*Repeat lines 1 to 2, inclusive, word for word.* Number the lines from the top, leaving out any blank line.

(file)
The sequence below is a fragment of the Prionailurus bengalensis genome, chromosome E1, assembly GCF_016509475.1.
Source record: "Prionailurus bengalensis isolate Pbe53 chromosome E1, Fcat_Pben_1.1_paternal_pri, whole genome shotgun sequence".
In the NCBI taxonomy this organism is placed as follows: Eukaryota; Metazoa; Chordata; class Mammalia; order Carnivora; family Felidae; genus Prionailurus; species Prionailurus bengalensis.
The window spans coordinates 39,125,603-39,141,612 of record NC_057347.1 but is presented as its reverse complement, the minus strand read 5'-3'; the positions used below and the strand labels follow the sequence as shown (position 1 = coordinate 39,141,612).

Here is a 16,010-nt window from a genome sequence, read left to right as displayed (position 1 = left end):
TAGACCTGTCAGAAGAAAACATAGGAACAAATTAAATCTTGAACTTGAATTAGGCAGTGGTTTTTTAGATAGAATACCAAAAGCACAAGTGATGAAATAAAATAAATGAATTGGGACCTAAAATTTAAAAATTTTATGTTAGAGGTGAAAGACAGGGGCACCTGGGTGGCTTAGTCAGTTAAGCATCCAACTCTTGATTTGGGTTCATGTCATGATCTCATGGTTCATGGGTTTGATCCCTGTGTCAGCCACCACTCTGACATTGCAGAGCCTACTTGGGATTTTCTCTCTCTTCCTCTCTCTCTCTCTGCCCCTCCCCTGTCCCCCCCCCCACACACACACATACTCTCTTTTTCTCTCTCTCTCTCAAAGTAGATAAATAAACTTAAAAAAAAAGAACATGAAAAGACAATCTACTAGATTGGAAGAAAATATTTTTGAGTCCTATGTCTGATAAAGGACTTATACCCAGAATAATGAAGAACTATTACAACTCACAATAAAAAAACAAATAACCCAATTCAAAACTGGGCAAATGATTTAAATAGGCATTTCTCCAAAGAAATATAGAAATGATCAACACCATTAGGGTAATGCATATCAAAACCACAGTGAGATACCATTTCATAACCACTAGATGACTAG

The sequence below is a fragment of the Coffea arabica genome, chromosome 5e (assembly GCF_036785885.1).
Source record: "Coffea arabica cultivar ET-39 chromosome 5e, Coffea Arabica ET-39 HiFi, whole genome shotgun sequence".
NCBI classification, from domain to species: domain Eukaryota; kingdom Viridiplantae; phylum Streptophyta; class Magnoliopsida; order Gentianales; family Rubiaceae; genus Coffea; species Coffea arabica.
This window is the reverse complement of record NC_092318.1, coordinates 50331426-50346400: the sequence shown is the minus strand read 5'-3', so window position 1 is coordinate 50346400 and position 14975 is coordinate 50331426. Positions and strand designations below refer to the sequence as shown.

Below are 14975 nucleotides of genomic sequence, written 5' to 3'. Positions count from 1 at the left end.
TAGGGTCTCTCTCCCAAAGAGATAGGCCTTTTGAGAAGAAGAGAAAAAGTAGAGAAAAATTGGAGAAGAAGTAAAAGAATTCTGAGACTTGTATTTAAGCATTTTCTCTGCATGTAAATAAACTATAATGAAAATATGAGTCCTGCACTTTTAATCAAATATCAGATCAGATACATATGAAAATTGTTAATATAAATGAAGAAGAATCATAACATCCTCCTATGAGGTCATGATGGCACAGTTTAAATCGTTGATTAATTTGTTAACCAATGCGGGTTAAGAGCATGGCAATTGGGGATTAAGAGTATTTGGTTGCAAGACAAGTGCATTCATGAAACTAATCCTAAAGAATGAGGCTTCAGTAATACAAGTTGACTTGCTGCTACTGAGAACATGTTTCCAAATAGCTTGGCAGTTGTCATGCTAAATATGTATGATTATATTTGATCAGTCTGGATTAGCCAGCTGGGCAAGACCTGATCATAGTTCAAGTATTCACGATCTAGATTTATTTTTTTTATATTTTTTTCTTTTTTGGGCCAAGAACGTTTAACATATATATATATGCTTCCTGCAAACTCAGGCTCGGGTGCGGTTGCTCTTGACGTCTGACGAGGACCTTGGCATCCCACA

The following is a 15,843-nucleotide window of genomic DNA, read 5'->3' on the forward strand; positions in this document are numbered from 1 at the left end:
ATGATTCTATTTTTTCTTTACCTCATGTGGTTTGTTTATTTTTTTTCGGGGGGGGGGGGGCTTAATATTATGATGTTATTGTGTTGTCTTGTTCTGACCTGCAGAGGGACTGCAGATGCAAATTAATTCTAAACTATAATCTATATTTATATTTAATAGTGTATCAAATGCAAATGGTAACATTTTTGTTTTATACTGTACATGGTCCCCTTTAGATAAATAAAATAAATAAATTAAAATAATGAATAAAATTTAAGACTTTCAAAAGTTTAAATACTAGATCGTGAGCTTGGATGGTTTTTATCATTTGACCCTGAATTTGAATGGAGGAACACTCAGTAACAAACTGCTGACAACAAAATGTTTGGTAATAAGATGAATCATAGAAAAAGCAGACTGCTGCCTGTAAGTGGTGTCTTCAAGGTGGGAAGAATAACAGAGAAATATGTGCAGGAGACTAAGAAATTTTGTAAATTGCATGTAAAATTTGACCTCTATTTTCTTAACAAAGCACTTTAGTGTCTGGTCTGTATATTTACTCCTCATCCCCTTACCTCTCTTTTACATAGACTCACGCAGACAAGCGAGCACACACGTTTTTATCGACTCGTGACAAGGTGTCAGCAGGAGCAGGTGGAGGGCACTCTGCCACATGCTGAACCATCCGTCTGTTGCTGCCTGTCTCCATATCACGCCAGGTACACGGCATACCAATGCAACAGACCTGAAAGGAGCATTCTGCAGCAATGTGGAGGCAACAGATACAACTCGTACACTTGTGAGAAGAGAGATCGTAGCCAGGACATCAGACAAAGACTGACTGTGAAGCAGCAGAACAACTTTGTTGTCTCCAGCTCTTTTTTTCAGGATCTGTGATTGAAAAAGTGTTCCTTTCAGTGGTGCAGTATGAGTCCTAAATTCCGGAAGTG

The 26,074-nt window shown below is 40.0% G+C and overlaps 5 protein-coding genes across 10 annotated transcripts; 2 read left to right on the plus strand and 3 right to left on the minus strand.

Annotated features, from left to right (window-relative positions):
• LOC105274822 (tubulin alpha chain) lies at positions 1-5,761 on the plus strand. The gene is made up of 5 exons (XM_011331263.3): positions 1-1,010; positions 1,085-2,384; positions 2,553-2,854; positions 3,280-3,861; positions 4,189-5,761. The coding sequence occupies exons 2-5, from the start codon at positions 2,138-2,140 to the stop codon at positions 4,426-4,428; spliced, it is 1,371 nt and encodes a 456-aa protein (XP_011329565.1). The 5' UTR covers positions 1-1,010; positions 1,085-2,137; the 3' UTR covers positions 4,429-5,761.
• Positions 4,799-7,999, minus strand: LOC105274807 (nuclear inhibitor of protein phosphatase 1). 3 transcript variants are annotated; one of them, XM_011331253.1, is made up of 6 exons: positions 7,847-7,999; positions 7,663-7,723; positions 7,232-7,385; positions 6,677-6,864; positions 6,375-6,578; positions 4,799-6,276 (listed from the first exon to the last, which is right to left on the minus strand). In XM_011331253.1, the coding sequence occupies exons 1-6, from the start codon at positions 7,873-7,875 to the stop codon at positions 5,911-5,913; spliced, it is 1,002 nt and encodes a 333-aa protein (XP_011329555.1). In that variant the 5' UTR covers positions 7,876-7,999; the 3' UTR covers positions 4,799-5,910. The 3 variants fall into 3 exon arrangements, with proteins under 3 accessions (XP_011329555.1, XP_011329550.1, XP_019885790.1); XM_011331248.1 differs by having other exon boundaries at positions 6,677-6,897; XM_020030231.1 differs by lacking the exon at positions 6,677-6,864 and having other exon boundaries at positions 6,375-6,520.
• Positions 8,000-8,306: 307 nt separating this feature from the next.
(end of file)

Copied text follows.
The sequence below is a fragment of the Prionailurus bengalensis genome, chromosome E1, assembly GCF_016509475.1.
Source record: "Prionailurus bengalensis isolate Pbe53 chromosome E1, Fcat_Pben_1.1_paternal_pri, whole genome shotgun sequence".